We set ourselves the goal of three wins on tour
The Cheetahs, fresh from their impressive demolition of the Highlanders last week, are aiming for a first-ever Australian whitewash.
Assistant coach Hawies Fourie, speaking to this website ahead of their encounters with the Waratahs and Western Force, said they are determined to achieve an unprecedented three consecutive wins on the road.
The 11 points the Cheetahs collected last year - a 23-24 loss to the Brumbies, followed by a 33-26 win over the Rebels, a 21-28 loss to the Crusaders and a 47-38 win over the Hurricanes - is the most the men from Bloemfontein have ever achieved on an Australasian tour.
They have never won back-to-back matches abroad - the only South African franchise not to achieve this.
Even the now discarded Lions have done the double, two consecutive victories - 2007 (the Force and Reds).
The Stormers, with a three-peat in 2011 (Blues, Brumbies and Rebels on consecutive weekends), lead the way. If you add their first match abroad in 2012 (against the Highlanders) the men from Cape Town can actually boast four consecutive Australasian wins. The Stormers did the double, back-to-back wins, seven times.
And the Sharks can also boast a four-peat - beating the Highlanders and Hurricanes in 2010 and in their next two matches in Australasia defeating the Force and Rebels in 2011. The Sharks also boast seven doubles.
The Bulls have done the double just twice.
But it is their determination to stay in the play-off race, not records, that are driving the Cheetahs ahead of Friday's encounter with the Waratahs in Sydney.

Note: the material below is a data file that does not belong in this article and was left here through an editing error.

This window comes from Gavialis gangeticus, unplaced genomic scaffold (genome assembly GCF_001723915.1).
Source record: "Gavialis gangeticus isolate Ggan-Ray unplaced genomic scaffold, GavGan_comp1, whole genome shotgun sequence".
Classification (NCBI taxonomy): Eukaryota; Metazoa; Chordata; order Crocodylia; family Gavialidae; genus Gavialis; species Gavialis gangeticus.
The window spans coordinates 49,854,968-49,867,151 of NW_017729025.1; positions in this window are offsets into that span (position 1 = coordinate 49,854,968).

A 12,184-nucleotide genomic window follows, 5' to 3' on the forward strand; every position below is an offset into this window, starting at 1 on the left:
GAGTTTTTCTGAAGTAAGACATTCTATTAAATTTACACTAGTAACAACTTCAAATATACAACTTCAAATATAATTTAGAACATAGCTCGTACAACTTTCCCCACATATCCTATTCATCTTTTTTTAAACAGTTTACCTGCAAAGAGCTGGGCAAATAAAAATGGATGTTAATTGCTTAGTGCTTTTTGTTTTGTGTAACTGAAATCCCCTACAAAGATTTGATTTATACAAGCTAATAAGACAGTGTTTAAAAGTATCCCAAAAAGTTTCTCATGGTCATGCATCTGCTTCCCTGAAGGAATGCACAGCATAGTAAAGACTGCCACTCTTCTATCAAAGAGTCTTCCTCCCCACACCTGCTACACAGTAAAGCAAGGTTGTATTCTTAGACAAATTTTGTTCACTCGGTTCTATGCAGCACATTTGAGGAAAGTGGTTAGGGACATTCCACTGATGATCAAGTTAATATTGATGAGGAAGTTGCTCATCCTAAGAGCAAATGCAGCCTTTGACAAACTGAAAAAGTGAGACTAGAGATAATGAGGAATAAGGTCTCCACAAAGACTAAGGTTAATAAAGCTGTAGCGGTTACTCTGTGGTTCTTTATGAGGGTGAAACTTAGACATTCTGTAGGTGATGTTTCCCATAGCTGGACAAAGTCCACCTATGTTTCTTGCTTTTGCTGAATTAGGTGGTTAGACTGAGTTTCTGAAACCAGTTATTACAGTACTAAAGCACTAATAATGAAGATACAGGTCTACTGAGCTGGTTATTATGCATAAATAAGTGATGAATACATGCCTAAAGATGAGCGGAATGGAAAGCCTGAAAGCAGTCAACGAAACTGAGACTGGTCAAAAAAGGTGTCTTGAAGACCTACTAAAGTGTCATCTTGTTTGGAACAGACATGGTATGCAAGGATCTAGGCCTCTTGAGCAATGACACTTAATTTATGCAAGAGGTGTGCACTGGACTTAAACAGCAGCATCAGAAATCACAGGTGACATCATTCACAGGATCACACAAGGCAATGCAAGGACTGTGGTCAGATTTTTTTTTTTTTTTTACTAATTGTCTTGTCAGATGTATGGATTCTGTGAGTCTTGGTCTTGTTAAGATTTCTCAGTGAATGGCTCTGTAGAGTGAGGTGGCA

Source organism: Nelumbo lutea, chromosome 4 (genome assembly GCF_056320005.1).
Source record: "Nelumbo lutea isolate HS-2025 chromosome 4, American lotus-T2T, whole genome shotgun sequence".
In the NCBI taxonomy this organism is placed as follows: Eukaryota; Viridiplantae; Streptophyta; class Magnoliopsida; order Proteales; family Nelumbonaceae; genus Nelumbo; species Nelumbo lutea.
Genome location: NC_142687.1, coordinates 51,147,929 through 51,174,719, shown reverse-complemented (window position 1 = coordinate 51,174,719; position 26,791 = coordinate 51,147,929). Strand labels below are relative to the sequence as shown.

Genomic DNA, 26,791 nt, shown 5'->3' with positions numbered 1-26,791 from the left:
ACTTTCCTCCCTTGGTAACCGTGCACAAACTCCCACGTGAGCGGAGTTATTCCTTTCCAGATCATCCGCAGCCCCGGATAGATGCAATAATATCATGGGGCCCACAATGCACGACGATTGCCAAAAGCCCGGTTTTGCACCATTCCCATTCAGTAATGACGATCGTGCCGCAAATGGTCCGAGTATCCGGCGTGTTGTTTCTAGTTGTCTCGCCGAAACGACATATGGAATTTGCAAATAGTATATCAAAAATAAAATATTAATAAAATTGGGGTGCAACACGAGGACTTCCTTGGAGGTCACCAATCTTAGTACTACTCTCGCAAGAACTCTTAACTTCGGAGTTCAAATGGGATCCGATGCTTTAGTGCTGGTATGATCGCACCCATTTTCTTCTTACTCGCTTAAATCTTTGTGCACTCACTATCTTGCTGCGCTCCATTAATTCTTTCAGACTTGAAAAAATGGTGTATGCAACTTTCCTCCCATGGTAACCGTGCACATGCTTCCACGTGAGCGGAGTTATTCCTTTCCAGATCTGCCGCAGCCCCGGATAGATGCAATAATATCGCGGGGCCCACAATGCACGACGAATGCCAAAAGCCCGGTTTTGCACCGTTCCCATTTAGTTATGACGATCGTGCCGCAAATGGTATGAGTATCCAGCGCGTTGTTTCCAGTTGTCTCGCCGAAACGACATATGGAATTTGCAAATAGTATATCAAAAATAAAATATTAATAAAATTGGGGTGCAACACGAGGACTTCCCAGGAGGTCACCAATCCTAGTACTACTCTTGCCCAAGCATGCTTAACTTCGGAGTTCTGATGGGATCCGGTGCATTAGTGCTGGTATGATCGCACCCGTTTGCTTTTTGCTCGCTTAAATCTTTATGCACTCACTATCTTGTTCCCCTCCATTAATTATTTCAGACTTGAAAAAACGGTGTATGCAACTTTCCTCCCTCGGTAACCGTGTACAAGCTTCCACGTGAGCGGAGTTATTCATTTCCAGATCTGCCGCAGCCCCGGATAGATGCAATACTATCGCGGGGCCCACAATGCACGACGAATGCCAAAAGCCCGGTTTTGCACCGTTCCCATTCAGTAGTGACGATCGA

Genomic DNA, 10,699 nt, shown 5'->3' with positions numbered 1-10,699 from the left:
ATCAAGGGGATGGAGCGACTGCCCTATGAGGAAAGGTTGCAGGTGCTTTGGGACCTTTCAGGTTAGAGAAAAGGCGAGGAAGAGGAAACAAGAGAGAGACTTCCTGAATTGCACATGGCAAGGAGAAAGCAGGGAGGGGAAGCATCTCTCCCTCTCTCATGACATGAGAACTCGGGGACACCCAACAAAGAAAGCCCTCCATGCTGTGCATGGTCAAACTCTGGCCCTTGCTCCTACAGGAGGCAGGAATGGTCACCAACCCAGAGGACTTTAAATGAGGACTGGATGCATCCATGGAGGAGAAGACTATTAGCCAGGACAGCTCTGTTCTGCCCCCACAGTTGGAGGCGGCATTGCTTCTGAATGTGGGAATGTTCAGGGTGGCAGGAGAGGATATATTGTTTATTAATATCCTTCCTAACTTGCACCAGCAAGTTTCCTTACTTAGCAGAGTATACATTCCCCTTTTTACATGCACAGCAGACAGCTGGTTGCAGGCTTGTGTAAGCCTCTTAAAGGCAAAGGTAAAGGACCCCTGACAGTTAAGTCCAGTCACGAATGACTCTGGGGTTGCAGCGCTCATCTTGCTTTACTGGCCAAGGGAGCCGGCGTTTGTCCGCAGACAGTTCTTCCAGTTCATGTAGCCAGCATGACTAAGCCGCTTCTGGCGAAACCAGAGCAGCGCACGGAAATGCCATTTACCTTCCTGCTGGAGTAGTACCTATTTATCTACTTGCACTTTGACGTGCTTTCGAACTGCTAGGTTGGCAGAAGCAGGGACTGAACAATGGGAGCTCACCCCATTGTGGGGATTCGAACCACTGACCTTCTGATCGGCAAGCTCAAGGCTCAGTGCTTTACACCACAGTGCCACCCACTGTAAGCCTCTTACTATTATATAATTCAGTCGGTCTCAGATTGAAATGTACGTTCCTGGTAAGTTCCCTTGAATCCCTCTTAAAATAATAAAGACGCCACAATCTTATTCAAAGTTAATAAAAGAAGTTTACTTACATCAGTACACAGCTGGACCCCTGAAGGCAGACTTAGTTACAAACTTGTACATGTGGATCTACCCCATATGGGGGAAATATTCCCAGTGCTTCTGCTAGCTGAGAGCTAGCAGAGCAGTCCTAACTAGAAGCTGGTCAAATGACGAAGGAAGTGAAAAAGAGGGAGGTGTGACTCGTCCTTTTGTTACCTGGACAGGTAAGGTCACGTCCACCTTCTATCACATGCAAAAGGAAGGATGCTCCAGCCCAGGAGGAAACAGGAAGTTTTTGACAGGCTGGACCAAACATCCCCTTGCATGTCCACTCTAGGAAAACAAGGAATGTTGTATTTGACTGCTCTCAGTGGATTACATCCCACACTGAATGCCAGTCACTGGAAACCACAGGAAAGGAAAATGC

"We have to win them both [against the Waratahs this Friday and the Western Force the next week], to make up for that loss to the Sharks in Bloemfontein in Week Two," Fourie told this website in a telephone interview from the team's training base in Sydney.
"We set ourselves the goal of three wins on tour to make amends for that loss [against the Sharks]," he said, adding: "We got onto the winning track last week, so now we have to be cautious not to get overconfident."
Fourie said the Cheetahs will require a repeat of the high-paced, physical game that saw them dominate the Highlanders if they are to repeat the result of their last visit to Sydney - a 23-3 win in 2011, the Bloemfontein side's first-ever victory in Sydney.
The Cheetahs' only other win in Australia was over the Rebels (33-26) last year, with just two more wins abroad - the Hurricanes (47-38) in 2012 and the Highlanders (36-19) last week.
"We defended very well, but on attack we can still do a lot better than we did," Fourie said of last Saturday's outing in Invercargill.
"That win was critic to our cause."
Another critical aspect of the Cheetahs' performance was the improvement shown by flyhalf Johan Goosen, who - after succeeding with just 50 percent and 25 percent of his kicks at goal in the first two matches - slotted all of his eight kicks against the Highlanders.
It was obvious that Goosen benefitted from a few games and his confidence is certainly coming back.
"Also the fact that he didn't attempt those semi-impossible kicks at goal," Fourie said, when asked about the 20-year-old Springbok flyhalf.
"We spoke about that in the week," the Cheetahs' backline coach said, adding: "We decided [that he should start with] easier kicks, build self-confidence.
"When a flyhalf kicks well, then the rest of his game improves - especially a guy like him [Goosen], where kicking is a vital part of his game.
"When he kicks badly, then he places unnecessary pressure on himself.
"It was a very big game for him in terms of self-confidence," Fourie said, adding that there is no doubt Goosen will soon regain the ability to land 60-metre penalties and drop-goals.
By Jan de Koning